AP April 26, 2011
CAMBODIA yesterday accused Thailand of damaging two ancient temples during three days of clashes in which at least 12 soldiers have died.
There was no immediate comment from Thai authorities, and the extent of the damage was unclear yesterday as a precarious calm held in the disputed border region housing the nearly 1000-year-old stone temples of Ta Moan and Ta Krabey from the Khmer empire.
The chairman of the Association of Southeast Asian Nations, Indonesian Foreign Minister Marty Natalegawa, was in intense talks with both sides to try to end to the conflict, said Hamzah Thayeb, an official at Indonesia's Foreign Ministry who oversees Asia-Pacific affairs.
Mr Natalegawa had been due in Cambodia yesterday but the trip was postponed because Indonesia was still negotiating terms on sending in military observers -- a move Thailand has rejected.
The dispute between Cambodia and Thailand involves small swaths of land along the border, with nationalistic politics fuelling tensions.
Clashes have erupted several times since 2008, when Cambodia's 11th-century Preah Vihear temple was given UN World Heritage status over Thailand's objections.
The clashes are the first since February, when eight soldiers and civilians were killed near the Preah Vihear temple, which suffered minor damage from exploding artillery and mortar shells that knocked small chucks out of a few of its walls.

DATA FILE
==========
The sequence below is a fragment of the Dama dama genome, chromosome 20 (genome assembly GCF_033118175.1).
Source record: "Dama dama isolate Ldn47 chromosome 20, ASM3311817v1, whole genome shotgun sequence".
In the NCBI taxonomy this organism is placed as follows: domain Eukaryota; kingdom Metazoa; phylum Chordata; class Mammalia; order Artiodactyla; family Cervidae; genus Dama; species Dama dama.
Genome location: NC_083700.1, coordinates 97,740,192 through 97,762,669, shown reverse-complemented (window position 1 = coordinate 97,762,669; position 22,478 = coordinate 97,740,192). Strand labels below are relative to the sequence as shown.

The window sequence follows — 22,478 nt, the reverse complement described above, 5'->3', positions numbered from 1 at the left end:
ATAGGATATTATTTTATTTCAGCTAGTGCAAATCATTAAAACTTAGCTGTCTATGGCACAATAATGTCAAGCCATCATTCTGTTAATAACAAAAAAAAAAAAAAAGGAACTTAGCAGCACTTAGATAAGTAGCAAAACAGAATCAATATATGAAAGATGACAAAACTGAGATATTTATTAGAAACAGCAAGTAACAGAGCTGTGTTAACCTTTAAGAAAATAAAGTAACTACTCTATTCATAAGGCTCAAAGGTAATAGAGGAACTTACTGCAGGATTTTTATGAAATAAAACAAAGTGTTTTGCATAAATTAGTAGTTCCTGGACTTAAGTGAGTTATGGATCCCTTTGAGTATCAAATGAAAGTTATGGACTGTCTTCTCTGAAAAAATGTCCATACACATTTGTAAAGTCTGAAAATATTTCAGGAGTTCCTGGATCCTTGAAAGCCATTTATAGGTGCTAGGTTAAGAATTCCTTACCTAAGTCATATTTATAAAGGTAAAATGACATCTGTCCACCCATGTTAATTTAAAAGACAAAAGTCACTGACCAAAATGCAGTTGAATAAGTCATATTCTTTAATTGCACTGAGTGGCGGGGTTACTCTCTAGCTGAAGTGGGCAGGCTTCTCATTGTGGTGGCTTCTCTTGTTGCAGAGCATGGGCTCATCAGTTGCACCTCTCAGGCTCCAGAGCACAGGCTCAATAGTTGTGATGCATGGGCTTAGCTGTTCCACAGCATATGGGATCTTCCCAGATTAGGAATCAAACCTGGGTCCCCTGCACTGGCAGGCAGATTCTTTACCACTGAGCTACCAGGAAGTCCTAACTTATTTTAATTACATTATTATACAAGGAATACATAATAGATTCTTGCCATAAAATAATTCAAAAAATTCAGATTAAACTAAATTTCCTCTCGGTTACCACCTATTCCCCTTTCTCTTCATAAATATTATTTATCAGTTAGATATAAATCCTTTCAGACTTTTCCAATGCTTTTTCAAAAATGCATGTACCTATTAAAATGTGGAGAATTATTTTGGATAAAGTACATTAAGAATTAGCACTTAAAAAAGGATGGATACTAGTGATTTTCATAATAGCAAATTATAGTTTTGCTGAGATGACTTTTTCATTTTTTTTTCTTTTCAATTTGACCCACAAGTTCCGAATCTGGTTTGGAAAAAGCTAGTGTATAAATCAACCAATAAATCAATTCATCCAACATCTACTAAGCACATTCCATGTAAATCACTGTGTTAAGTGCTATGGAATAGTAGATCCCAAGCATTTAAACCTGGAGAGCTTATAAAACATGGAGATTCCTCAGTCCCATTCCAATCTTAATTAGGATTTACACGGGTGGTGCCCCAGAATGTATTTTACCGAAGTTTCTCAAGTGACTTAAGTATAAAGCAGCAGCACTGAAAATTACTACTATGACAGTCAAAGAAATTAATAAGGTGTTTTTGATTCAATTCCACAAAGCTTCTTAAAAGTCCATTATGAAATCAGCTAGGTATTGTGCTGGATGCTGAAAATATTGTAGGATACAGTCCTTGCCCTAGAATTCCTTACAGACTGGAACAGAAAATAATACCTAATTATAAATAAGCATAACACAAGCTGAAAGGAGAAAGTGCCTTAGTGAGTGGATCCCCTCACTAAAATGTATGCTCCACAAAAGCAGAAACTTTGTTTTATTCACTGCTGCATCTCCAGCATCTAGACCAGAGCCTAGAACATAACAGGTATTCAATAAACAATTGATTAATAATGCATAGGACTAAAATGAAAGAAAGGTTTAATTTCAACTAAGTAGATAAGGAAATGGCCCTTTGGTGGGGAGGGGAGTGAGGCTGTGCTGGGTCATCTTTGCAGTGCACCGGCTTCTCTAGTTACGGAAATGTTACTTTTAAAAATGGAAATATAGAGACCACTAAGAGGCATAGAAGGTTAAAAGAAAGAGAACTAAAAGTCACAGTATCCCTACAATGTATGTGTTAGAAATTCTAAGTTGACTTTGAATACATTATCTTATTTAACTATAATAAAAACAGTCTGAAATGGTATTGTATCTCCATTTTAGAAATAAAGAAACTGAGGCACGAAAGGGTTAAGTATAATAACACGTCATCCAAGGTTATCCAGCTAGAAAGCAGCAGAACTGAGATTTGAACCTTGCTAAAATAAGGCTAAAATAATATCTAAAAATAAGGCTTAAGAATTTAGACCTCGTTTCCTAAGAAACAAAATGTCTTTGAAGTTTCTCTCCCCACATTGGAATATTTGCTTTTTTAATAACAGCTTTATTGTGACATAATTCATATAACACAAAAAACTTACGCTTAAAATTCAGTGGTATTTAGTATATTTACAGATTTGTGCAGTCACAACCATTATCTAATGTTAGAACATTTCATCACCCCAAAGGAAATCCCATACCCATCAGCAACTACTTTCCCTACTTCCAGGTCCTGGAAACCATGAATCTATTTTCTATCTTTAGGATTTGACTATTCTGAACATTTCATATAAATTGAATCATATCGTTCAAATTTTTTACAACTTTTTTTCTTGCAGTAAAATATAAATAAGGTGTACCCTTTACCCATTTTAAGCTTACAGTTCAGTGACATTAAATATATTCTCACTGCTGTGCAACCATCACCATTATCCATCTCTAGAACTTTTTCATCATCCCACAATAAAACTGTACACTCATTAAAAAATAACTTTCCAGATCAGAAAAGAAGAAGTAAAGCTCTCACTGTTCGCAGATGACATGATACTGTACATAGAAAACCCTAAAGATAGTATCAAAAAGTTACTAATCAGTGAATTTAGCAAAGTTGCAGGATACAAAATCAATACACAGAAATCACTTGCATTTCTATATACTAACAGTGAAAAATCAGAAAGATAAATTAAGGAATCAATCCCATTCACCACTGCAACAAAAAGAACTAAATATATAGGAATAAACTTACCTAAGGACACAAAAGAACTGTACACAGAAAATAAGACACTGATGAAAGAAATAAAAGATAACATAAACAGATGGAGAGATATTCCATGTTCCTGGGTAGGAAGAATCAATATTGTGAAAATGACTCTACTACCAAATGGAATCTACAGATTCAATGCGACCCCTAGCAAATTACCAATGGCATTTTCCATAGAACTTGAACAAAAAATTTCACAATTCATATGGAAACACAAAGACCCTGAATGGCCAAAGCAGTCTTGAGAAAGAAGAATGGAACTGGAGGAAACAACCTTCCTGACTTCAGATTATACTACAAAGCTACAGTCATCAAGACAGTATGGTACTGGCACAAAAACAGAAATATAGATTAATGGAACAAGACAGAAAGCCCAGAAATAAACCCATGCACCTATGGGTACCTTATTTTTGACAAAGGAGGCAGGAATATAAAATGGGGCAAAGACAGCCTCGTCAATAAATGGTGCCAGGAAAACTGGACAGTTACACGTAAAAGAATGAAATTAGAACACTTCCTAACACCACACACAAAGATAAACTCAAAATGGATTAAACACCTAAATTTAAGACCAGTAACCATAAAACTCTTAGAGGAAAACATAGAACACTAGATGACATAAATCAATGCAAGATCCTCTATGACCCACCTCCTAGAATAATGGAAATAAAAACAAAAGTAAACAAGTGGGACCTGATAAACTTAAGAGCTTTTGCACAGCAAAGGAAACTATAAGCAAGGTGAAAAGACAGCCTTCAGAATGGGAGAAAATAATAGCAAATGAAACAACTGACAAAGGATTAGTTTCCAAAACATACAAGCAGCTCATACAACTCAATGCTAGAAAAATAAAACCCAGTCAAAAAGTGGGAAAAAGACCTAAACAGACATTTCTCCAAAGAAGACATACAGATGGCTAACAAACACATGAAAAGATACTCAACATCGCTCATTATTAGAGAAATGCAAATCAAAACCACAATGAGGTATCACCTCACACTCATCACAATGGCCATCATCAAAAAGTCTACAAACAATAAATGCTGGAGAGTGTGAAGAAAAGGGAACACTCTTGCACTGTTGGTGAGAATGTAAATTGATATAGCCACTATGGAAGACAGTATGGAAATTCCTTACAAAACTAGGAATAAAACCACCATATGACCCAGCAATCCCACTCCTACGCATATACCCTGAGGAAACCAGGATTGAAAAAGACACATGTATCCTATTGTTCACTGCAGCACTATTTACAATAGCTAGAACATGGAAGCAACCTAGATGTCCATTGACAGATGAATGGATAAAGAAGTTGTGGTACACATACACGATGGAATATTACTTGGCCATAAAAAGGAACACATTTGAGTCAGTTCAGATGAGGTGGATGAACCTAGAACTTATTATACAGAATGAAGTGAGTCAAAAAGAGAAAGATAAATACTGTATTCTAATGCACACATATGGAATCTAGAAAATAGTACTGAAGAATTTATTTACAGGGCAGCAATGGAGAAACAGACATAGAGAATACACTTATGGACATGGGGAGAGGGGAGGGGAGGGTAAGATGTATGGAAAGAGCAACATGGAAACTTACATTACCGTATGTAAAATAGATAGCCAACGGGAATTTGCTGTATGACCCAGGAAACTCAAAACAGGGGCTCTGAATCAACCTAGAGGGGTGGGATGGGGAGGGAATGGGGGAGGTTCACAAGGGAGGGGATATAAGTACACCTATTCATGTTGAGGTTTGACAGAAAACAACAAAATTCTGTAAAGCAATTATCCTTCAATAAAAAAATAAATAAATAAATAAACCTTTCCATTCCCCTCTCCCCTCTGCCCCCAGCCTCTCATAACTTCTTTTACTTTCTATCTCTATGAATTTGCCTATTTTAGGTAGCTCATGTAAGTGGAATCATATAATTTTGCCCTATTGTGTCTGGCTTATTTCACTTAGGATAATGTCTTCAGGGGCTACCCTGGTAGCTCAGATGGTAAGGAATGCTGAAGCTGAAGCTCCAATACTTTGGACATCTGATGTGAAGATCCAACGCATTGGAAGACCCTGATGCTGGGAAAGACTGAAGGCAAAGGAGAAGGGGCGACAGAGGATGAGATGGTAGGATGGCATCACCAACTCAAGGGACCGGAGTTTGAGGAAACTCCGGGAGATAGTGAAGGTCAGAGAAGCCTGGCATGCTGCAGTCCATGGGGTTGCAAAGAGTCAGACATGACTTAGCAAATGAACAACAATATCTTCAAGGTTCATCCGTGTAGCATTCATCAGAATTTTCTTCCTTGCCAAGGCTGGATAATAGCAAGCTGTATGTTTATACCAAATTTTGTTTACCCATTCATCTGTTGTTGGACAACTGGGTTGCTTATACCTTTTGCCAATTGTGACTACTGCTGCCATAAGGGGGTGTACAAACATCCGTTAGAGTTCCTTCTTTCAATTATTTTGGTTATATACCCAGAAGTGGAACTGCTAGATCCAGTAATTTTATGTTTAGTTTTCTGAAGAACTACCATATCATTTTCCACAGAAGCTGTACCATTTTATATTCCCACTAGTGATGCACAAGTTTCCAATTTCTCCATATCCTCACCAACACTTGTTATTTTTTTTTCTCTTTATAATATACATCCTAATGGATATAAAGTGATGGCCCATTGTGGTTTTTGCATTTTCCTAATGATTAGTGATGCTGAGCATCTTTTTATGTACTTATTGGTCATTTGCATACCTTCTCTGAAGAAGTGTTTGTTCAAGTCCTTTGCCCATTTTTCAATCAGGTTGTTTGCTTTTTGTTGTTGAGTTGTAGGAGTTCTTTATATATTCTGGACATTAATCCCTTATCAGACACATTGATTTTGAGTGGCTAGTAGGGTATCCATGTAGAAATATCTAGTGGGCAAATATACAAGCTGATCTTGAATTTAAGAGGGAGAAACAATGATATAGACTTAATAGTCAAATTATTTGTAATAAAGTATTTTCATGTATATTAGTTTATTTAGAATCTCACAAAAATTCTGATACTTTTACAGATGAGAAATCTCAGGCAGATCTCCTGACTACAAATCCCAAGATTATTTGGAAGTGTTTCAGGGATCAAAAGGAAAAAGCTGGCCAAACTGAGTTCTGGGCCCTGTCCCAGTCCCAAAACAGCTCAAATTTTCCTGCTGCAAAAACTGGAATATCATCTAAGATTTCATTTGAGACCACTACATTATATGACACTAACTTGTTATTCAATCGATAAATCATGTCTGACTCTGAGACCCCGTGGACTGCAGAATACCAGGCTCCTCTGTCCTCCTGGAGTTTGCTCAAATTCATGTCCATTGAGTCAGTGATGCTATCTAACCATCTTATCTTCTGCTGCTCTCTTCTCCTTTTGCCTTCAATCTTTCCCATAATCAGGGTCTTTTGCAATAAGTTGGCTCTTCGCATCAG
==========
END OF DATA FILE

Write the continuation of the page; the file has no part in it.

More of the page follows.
The latest fighting is about 160km west of Preah Vihear and resumed late on Sunday night, both sides said.
A Thai army spokesman claimed Cambodian troops had opened fire and killed a Thai soldier while a Cambodian soldier on the front line claimed Thai snipers had killed one Cambodian soldier and wounded two others.
Cambodia's Defence Ministry said Thai forces fired 1000 artillery and mortar shells on Sunday, damaging the two temples and some shells had landed about 20km inside Cambodian territory, destroying a school and a dozen homes and forcing 17,000 people to flee.
UN Secretary-General Ban Ki-moon has called for a cease-fire but the two sides disagree on what triggered the fighting and differ on how to negotiate the conflicting territorial claims underlying the crisis.
Indonesia's efforts to mediate have been stymied so far by Thailand's reluctance to allow Indonesian military observers into the area of dispute. Thailand insists the problem should be solved through bilateral talks with Cambodia, but Cambodia wants third-party mediation.
The fighting comes as Thailand's military raises its profile in domestic politics ahead of elections expected by July. The army previously effectively vetoed a plan to have Indonesian observers monitor the border situation.